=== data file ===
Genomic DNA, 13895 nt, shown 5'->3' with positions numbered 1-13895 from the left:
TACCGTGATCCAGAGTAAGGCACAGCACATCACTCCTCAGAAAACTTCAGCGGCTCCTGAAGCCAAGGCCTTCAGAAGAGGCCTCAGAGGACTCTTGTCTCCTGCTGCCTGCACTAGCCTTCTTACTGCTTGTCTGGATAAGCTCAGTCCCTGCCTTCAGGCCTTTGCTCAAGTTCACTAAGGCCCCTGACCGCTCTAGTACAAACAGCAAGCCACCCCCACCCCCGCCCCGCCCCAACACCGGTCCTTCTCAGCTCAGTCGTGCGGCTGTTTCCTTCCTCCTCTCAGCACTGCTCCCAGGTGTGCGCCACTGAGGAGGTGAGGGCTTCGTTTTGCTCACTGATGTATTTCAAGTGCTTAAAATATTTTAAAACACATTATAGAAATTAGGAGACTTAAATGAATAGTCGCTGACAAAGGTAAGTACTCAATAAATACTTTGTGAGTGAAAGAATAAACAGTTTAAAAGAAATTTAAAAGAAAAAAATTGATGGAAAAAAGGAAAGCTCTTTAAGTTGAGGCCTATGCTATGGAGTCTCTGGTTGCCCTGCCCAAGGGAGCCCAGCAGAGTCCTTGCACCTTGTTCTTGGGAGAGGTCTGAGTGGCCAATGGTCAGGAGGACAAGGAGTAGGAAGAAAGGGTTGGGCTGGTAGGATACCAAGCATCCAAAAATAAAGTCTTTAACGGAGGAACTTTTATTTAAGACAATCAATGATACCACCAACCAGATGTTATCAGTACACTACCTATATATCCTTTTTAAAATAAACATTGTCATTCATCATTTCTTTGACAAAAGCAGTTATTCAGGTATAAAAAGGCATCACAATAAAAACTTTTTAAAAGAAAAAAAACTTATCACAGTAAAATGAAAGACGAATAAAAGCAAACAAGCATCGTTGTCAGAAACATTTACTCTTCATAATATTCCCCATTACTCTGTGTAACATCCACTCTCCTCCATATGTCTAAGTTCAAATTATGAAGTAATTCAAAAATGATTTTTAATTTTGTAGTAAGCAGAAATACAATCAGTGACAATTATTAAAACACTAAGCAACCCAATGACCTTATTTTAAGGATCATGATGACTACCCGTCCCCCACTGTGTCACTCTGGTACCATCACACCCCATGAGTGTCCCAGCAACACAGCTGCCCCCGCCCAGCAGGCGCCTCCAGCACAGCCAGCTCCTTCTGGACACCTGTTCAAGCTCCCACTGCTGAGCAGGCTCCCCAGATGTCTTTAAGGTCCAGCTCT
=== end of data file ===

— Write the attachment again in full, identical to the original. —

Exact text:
Genomic DNA, 13895 nt, shown 5'->3' with positions numbered 1-13895 from the left:
TACCGTGATCCAGAGTAAGGCACAGCACATCACTCCTCAGAAAACTTCAGCGGCTCCTGAAGCCAAGGCCTTCAGAAGAGGCCTCAGAGGACTCTTGTCTCCTGCTGCCTGCACTAGCCTTCTTACTGCTTGTCTGGATAAGCTCAGTCCCTGCCTTCAGGCCTTTGCTCAAGTTCACTAAGGCCCCTGACCGCTCTAGTACAAACAGCAAGCCACCCCCACCCCCGCCCCGCCCCAACACCGGTCCTTCTCAGCTCAGTCGTGCGGCTGTTTCCTTCCTCCTCTCAGCACTGCTCCCAGGTGTGCGCCACTGAGGAGGTGAGGGCTTCGTTTTGCTCACTGATGTATTTCAAGTGCTTAAAATATTTTAAAACACATTATAGAAATTAGGAGACTTAAATGAATAGTCGCTGACAAAGGTAAGTACTCAATAAATACTTTGTGAGTGAAAGAATAAACAGTTTAAAAGAAATTTAAAAGAAAAAAATTGATGGAAAAAAGGAAAGCTCTTTAAGTTGAGGCCTATGCTATGGAGTCTCTGGTTGCCCTGCCCAAGGGAGCCCAGCAGAGTCCTTGCACCTTGTTCTTGGGAGAGGTCTGAGTGGCCAATGGTCAGGAGGACAAGGAGTAGGAAGAAAGGGTTGGGCTGGTAGGATACCAAGCATCCAAAAATAAAGTCTTTAACGGAGGAACTTTTATTTAAGACAATCAATGATACCACCAACCAGATGTTATCAGTACACTACCTATATATCCTTTTTAAAATAAACATTGTCATTCATCATTTCTTTGACAAAAGCAGTTATTCAGGTATAAAAAGGCATCACAATAAAAACTTTTTAAAAGAAAAAAAACTTATCACAGTAAAATGAAAGACGAATAAAAGCAAACAAGCATCGTTGTCAGAAACATTTACTCTTCATAATATTCCCCATTACTCTGTGTAACATCCACTCTCCTCCATATGTCTAAGTTCAAATTATGAAGTAATTCAAAAATGATTTTTAATTTTGTAGTAAGCAGAAATACAATCAGTGACAATTATTAAAACACTAAGCAACCCAATGACCTTATTTTAAGGATCATGATGACTACCCGTCCCCCACTGTGTCACTCTGGTACCATCACACCCCATGAGTGTCCCAGCAACACAGCTGCCCCCGCCCAGCAGGCGCCTCCAGCACAGCCAGCTCCTTCTGGACACCTGTTCAAGCTCCCACTGCTGAGCAGGCTCCCCAGATGTCTTTAAGGTCCAGCTCT